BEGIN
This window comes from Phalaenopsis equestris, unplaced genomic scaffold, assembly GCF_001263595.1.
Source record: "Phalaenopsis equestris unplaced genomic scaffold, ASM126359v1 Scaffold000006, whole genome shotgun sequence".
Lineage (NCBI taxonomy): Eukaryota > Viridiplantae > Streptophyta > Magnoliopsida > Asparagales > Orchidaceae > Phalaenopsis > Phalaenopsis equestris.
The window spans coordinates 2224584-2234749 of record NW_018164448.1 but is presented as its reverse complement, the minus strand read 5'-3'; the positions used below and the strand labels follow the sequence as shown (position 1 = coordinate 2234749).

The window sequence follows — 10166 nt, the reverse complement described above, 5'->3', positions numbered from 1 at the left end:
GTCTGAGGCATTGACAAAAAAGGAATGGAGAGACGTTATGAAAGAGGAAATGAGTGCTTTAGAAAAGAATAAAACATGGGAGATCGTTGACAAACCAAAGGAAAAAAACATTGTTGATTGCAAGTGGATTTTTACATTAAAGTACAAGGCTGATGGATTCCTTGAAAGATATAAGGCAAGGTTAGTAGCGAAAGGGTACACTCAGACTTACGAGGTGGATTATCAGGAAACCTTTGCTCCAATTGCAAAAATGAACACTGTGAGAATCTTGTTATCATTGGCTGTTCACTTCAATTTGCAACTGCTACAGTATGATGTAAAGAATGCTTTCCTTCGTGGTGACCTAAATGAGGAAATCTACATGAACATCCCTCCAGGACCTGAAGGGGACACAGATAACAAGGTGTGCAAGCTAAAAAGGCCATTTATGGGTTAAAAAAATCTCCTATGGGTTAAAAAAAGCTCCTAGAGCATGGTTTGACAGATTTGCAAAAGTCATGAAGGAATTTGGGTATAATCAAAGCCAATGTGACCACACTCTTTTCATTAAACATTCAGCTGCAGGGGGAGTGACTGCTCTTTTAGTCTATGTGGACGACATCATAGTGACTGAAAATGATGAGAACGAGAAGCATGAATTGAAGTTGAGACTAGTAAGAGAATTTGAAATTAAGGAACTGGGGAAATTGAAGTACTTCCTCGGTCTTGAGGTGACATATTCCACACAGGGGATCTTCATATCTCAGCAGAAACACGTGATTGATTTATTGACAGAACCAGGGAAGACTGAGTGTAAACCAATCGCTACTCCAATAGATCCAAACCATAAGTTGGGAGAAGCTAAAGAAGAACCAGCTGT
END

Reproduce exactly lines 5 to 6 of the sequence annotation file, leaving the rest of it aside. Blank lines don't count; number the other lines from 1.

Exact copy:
The window sequence follows — 10166 nt, the reverse complement described above, 5'->3', positions numbered from 1 at the left end:
GTCTGAGGCATTGACAAAAAAGGAATGGAGAGACGTTATGAAAGAGGAAATGAGTGCTTTAGAAAAGAATAAAACATGGGAGATCGTTGACAAACCAAAGGAAAAAAACATTGTTGATTGCAAGTGGATTTTTACATTAAAGTACAAGGCTGATGGATTCCTTGAAAGATATAAGGCAAGGTTAGTAGCGAAAGGGTACACTCAGACTTACGAGGTGGATTATCAGGAAACCTTTGCTCCAATTGCAAAAATGAACACTGTGAGAATCTTGTTATCATTGGCTGTTCACTTCAATTTGCAACTGCTACAGTATGATGTAAAGAATGCTTTCCTTCGTGGTGACCTAAATGAGGAAATCTACATGAACATCCCTCCAGGACCTGAAGGGGACACAGATAACAAGGTGTGCAAGCTAAAAAGGCCATTTATGGGTTAAAAAAATCTCCTATGGGTTAAAAAAAGCTCCTAGAGCATGGTTTGACAGATTTGCAAAAGTCATGAAGGAATTTGGGTATAATCAAAGCCAATGTGACCACACTCTTTTCATTAAACATTCAGCTGCAGGGGGAGTGACTGCTCTTTTAGTCTATGTGGACGACATCATAGTGACTGAAAATGATGAGAACGAGAAGCATGAATTGAAGTTGAGACTAGTAAGAGAATTTGAAATTAAGGAACTGGGGAAATTGAAGTACTTCCTCGGTCTTGAGGTGACATATTCCACACAGGGGATCTTCATATCTCAGCAGAAACACGTGATTGATTTATTGACAGAACCAGGGAAGACTGAGTGTAAACCAATCGCTACTCCAATAGATCCAAACCATAAGTTGGGAGAAGCTAAAGAAGAACCAGCTGT